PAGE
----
Early in training camp, the Seahawks changed their starting safety duo on nearly a daily basis. While Bradley McDougald was the constant, his flexibility to play both positions allowed Seattle to look at different combinations, and one day it would be McDougald at strong safety with Tedric Thompson playing free safety, then the next day it might be McDougald at free with Delano Hill at strong, or McDougald at free and Maurice Alexander at strong.
But lately, particularly with Alexander currently sidelined, there has been some stability on the back end of Seattle's defense, with Thompson now the regular No. 1 option at free safety and McDougald at strong. It's early still, and a lot can change between now and the start of the season—including the status of yet-to-report free safety Earl Thomas—but for now at least, the second-year safety out of Colorado is trying to take advantage of his chance to shine as the likely starter at free safety in Seattle's preseason opener against Indianapolis.
"I feel like it's a big opportunity for everybody," Thompson said. "Coming into a new season, new guys in the backfield. I feel like it's an opportunity for everybody, just looking forward to it."
Few players in camp have received more praise, both from teammates and coaches, than Thompson, the 2017 fourth-round pick known as T2 who played sparingly on defense as a rookie but saw significant playing time on special teams. Seahawks coach Pete Carroll has been pushing Thompson to cut loose and not hold back so he and his coaches can determine what he is capable of as an NFL safety.
"I want him to feel comfortable and supported," Carroll said. "We believe that the guy is a really good player and we just want him to let it go and cut it loose, and not hold back playing cautious or anything. I think he's got a lot of plays in him, which he's shown and he's given us the confidence to support him in that manner. I don't want him to be inhibited, try to work his way in or that kind of thing. Let's go. I've got confidence that he's going to do all right."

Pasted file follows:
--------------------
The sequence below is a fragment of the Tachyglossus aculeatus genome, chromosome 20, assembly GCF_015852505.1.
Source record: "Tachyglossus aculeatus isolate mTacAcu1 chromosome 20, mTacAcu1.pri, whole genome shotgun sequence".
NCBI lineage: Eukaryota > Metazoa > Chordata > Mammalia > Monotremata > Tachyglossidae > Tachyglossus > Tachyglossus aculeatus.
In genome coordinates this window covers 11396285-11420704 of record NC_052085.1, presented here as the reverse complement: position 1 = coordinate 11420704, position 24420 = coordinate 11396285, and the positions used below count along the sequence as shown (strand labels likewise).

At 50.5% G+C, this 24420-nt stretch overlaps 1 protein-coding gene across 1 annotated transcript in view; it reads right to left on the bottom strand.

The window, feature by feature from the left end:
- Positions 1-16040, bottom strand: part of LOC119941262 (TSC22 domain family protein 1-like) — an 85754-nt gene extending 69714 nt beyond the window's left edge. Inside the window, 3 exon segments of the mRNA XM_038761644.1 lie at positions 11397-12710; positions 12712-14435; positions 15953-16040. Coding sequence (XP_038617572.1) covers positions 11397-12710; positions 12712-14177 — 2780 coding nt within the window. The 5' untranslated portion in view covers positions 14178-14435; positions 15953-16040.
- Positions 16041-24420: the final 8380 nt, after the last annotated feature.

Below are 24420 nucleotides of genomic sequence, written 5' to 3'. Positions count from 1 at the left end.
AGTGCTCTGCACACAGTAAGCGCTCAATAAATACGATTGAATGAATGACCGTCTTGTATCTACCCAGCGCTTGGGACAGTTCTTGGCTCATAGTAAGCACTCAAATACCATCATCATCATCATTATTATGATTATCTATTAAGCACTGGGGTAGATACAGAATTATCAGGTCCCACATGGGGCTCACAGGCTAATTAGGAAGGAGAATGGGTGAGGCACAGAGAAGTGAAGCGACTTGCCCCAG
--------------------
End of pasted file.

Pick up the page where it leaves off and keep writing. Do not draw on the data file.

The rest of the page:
The Seahawks drafted Thompson in no small part because of his playmaking ability—in his final year at Colorado he recorded seven interceptions and a FBS-best 23 passes defensed—and he has shown that on nearly a daily basis in practice by being around the ball on passing plays. The 6-foot, 204-pounder has also looked quick and decisive coming up to stop the run.
Asked what leads to those playmaking skills, Thompson said, "I think it's everything. I think the more you know your playbook and you know where your help's at, and you know where your help is not at, you know what leverage to play. You start watching and breaking down the offense, so you're able to make certain plays."
And like most second-year players, Thompson feels a lot more comfortable in his second training camp than he did as a rookie, and it continues to show in his play.
"I feel more comfortable," he said. "I know the defense a lot more, I was in the playbook in the offseason, so I feel a lot more comfortable.
"I feel a lot more prepared, because I know the defense a lot better now. Last year, I was learning it day by day. Whenever we came back, I already knew the whole defense, I knew a lot wasn't going to change just talking to the vets with (defensive coordinator Ken Norton Jr.) coming, so I feel comfortable."
It's early still, but that level of comfort, combined with his natural abilities, has turned Thompson into a must-watch player this preseason.
"He has this natural ability to find the ball," Norton said. "It's about the speed and what you combine it with—your smarts, your natural ability, with your ability to read plays and diagnose them really fast. So, it's the combination of all the different talents he's able to use."
Photos from Day 10 of 2018 Seahawks training camp at Virginia Mason Athletic Center.